It appears Vermont Sen. Bernie Sanders is currently in the lead with delegates for the Democratic Party primary nomination. After strong showings in the Iowa caucus, the New Hampshire primary, and just recently the Nevada caucus, Sen. Sanders is being discussed as the possible heir to the Democratic nomination. But South Carolina could knock a little wind out of his sails. It is too soon to know just yet, but here are some things to look for when assessing the results of the South Carolina primary in just a few days.
South Carolina is essentially “do or die” for former Vice President Joe Biden. He has not won any of the primary or caucus states as of yet, and he has essentially put all of his chips on a South Carolina win. There are a few obstacles in his path––most glaringly, two billionaires. Billionaire Tom Steyer has spent large sums of money in South Carolina to gain the support of Black voters. He may be relatively unknown to most people in the country, but in South Carolina he has been making inroads with his support for various Black institutions. The second billionaire obstacle comes in the form of Michael Bloomberg. Although the former New York City mayor is not even on the ballot, I am curious to see how many write-in votes he manages to accrue. In the New Hampshire primary, Bloomberg was not on the ballot, but still managed to garner well over 4000 write-in votes. In comparison, African American former Massachusetts Gov. Deval Patrick was on the ballot and received only roughly 1200 votes. Will the excitement for the new candidate to the race overshadow Biden on Saturday Feb. 28 when South Carolinians go to the polls?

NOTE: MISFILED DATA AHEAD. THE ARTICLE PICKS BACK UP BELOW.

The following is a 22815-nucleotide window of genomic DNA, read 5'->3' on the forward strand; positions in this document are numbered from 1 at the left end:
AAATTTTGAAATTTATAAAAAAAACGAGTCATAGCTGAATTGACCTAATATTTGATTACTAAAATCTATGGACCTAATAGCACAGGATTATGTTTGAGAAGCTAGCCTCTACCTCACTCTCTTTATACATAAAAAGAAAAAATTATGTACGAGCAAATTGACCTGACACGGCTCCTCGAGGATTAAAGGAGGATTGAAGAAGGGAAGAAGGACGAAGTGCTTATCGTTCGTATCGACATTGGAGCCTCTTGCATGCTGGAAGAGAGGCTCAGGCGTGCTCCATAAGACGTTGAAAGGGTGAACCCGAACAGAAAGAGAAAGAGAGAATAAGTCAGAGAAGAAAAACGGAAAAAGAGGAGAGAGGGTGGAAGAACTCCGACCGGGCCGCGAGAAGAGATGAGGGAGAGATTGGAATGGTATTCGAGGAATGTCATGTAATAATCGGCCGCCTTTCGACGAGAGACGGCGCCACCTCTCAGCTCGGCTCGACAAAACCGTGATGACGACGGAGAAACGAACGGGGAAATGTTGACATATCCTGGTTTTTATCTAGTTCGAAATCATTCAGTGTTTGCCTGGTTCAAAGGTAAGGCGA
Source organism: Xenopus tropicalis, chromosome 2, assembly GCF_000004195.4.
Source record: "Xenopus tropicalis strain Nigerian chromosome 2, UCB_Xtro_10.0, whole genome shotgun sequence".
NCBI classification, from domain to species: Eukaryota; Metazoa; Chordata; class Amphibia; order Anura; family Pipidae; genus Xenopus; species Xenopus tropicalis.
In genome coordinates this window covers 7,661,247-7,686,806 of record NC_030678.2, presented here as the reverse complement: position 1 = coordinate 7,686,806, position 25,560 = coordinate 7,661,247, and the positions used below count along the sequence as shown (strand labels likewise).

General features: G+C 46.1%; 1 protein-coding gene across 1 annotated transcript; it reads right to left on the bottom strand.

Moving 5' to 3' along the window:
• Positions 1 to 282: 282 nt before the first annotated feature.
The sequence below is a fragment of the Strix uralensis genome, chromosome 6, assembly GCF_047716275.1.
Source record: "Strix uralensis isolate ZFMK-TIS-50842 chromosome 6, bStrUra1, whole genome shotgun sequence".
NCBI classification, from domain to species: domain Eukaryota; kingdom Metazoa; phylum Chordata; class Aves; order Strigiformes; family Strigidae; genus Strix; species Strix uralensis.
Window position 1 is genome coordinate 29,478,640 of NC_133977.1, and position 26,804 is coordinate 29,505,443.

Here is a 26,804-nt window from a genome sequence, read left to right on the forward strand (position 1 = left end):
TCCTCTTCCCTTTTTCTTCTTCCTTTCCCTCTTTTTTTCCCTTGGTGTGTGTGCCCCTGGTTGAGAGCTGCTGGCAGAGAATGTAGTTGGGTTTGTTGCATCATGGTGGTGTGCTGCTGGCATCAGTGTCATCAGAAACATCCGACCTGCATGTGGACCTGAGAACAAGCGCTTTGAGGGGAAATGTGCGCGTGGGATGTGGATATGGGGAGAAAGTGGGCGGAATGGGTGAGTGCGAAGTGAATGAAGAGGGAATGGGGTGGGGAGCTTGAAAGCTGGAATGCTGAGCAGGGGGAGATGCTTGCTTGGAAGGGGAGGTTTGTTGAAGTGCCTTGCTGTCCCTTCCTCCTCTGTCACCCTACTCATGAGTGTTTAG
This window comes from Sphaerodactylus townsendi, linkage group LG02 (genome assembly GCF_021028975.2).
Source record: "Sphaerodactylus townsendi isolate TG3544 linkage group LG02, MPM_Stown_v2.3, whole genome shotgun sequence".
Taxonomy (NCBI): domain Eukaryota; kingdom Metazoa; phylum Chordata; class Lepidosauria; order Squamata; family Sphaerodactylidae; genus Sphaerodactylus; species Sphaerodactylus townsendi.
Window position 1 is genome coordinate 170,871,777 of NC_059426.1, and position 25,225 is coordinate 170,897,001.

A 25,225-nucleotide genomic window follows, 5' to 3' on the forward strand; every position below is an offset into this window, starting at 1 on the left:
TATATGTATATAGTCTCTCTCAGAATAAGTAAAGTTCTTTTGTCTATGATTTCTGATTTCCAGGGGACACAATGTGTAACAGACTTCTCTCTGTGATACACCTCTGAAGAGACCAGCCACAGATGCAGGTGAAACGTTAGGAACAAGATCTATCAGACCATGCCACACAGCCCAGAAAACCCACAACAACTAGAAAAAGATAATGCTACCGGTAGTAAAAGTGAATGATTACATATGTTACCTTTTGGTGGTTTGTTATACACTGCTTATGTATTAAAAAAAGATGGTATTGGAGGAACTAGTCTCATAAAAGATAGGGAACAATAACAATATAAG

Another incredibly important variable to consider is that South Carolina is the first primary state with a significant Black population. Over a quarter of South Carolinians are Black and most are registered with the Democratic Party. Are Black voters still as enthusiastic about Joe Biden or are they concerned that he will not be able to make it across the finish line in a general election due to his missteps on the campaign trail, the shadow of the scandals following his son Hunter Biden, and the absence of a Barack Obama to actively campaign for him?
Turnout is always key in elections and next Saturday will be no different. Elizabeth Warren, Pete Buttigieg, and Amy Klobuchar will also need to show that they connect with Southern voters––Black voters in particular––and that their campaigns are viable moving forward. We will have to wait and see, but in the meantime, if you have family or friends in South Carolina, call them and encourage them to participate. Too much is at stake to sit on the sidelines.
Christina Greer, Ph.D., is an associate professor at Fordham University, the author of “Black Ethnics: Race, Immigration, and the Pursuit of the American Dream,” the co-host of the new podcast FAQ-NYC.